In Siddharthnagar, Uttar Pradesh, India, The YP Foundation has been promoting sexual and reproductive health and rights (SRHR) for the past five years. Initially, the community didn’t take SRHR seriously, and there were evident gaps in accessing crucial health services, including safe abortion and contraceptives. There was a clear lack of awareness about SRHR. The youth in the community expressed their discomfort in discussing or asking questions about their bodies and SRHR due to existing societal taboos and the shame tied to these topics. Even discussing pleasure was met with giggles or uneasy looks. However, over the years, we’ve focused on strengthening the community’s understanding of SRHR through a holistic program named ‘Know Your Body, Know Your Rights.
India’s first queer and trans* affirmative and inclusive curriculum (open source) was developed and implemented. This also takes into account the diversity of social locations that can impact one’s access and decision-making capacities. A drastic change was noticed in the way that the community now addresses SRHR-related issues.
On 26 September, a protest march was organised by the team, which concluded in a town hall meeting on the access and availability of contraception and safe abortion services. It was led by two adolescent peer educators from the cohort; Prabhat (15 years old) and Shikha (19 years old), under the guidance of our Master Trainers Ms Mamta Verma and Sambhawati Devi.
The team, led by Ms Verma and Ms Devi, ran a week-long awareness and signature campaign across 10 villages in the district of Siddharthnagar. The campaign was designed to encourage greater discussion around our reproductive rights and the programmes the government is currently implementing in the area, focused on reproductive services and family planning.
With a plethora of misinformation, shame and stigma attached to sexual and reproductive health concerns, the community was unable to access basic healthcare and demand their rights. Following the curriculum implementation, on the basis of a longitudinal study, a 50% knowledge shift within the community was observed. Some participants have blossomed into CSE advocates, not only in their own homes but also in their neighbouring communities through the peer education model of the programme.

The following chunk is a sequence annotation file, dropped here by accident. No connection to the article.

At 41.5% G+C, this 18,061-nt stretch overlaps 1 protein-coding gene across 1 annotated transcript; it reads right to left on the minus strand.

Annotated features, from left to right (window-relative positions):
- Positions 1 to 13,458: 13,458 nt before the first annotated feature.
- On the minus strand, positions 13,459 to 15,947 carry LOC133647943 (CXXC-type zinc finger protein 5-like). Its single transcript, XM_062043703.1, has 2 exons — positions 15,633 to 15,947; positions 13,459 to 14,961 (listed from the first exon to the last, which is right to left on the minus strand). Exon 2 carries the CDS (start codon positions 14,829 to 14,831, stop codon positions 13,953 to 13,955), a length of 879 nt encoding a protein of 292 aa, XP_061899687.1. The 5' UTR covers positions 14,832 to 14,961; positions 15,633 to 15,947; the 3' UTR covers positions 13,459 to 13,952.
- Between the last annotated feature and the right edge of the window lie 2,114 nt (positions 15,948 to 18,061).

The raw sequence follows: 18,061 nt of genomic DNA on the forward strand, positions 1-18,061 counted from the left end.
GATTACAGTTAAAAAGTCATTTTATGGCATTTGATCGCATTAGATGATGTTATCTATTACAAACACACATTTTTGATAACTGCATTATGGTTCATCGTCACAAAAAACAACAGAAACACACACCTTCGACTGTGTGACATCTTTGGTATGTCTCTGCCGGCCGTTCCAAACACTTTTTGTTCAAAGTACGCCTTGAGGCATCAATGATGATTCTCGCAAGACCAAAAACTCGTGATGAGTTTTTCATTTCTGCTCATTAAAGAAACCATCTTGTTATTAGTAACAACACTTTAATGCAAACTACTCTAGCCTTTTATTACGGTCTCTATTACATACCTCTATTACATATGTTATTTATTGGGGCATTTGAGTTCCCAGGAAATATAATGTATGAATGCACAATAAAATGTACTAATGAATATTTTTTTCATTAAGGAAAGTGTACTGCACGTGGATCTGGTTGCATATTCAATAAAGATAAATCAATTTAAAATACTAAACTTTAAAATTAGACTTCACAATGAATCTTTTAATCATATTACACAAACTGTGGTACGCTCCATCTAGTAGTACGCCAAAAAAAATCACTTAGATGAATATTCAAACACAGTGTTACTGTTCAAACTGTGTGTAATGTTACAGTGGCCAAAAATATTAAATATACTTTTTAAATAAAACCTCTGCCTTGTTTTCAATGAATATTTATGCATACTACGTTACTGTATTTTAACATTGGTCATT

With the increase in awareness about individual SRHR, access to contraception and safe abortion services was identified as a strong ask and need from the community. ASHA (Accredited Social Health Activists) workers are government volunteers mandated to provide reproductive counselling and contraceptive devices at village level. Previously, a lack of resources, training for the ASHA workers and a steady supply of contraceptives were all noted.
At the block level, the community health care centre did not offer a private space for women to meet with a gynaecologist. On many occasions, the general practitioner performed reproductive consultations as there was no gynaecologist assigned to the centre. The supplies of condoms and other forms of contraception were erratic. There were no abortion services available at the community healthcare centre, leading to the people traveling to district hospital to be able to access services for the medical or surgical termination of pregnancy. An hour’s travel in a rural area – where most people do not have their own vehicle – is often prohibitive to an individual’s ability to access the reproductive services that they need.
The protest march and 10-day campaign centred around two demands from the community: a) the availability of ultrasound devices, Medical Termination of Pregnancy (MTP) services at the Community Healthcare Centre (CHC); and b) regular and easy availability of barrier and medical forms of contraception at the CHC as well as with ASHA workers. The community took part in a signature campaign, which was then attached to the list of demands that we presented to the government officials.
On 26 September 2022, 375 members of the community marched through the village in protest, demanding accessibility to these services. The community had the opportunity to advocate for their needs directly with the government, via a town hall meeting.
Finally, the public pressure created by the march, the demands letter and the town hall meeting produced a positive response from the government. Some of the community’s demands were fulfilled within three months, an achievement unheard of in rural India. The village now has a gynaecologist assigned to the CHC, along with an ultrasound technician. These steps have also successfully ensured a constant and steady supply of contraceptive methods, both with the ASHA workers and at the CHC.